One Sculptor’s Inclusive Tribute to Artists

One Sculptor’s Inclusive Tribute to Artists

Photograph courtesy Kavi Gupta Gallery/by Joseph Rynkiewicz

On an icy late-winter morning near a west-side pier in Manhattan, Tony Tasset stands next to The Artists Monument. The sculptor, photographer, and videographer—who was born in White Oak, schooled at La Salle and the Art Academy, and now lives in Chicago—watches as his outdoor sculpture gets a final polish before the opening of the 2014 Whitney Biennial, the showcase of American art of this moment. (Painter Keith Mayerson is the other Cincinnatian among the 103 participants.) Covered in colorful square acrylic panels and about the size of two shipping containers, the piece is inscribed with the names of 392,485 modern artists. The print is tiny; Tasset culled the names from the Internet.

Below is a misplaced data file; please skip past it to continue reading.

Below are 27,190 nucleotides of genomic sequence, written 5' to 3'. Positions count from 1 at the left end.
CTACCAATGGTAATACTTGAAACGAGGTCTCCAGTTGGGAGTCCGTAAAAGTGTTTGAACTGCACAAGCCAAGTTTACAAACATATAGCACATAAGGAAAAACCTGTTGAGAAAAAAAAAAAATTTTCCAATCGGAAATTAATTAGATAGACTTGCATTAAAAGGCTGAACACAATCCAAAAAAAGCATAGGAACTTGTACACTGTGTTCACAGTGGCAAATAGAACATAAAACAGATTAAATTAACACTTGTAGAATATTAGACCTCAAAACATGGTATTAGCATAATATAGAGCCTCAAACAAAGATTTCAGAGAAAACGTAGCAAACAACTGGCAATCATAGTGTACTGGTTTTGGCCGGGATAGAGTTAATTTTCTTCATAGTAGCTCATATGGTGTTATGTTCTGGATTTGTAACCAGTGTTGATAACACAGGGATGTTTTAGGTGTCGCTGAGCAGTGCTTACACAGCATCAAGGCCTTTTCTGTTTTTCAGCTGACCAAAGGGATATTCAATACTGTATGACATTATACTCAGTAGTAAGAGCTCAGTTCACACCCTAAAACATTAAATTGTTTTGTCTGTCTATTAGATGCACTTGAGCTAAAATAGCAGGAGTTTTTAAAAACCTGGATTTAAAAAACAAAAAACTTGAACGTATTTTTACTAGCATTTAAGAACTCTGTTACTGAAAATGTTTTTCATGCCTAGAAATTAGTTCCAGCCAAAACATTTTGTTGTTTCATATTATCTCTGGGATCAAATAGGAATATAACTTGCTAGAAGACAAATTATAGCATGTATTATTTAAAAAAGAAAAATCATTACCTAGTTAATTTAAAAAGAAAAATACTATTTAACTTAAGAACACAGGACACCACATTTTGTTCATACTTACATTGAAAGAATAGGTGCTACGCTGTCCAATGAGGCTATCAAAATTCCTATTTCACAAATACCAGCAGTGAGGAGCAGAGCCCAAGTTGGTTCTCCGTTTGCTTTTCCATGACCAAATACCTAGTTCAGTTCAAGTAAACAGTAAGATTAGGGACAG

“It’s fun to put this in the Whitney, which is all about ranking people,” Tasset explains. “This monument flattens the hierarchy.” Picasso is listed, along with an artist who put on an exhibition Tasset attended 15 years ago. As the wind whips off the Hudson River, he calls out to a passerby who has stopped and, face up-close, is now scouring the long columns of names. “Find somebody?”

Originally published in the April 2014 issue.

Facebook Comments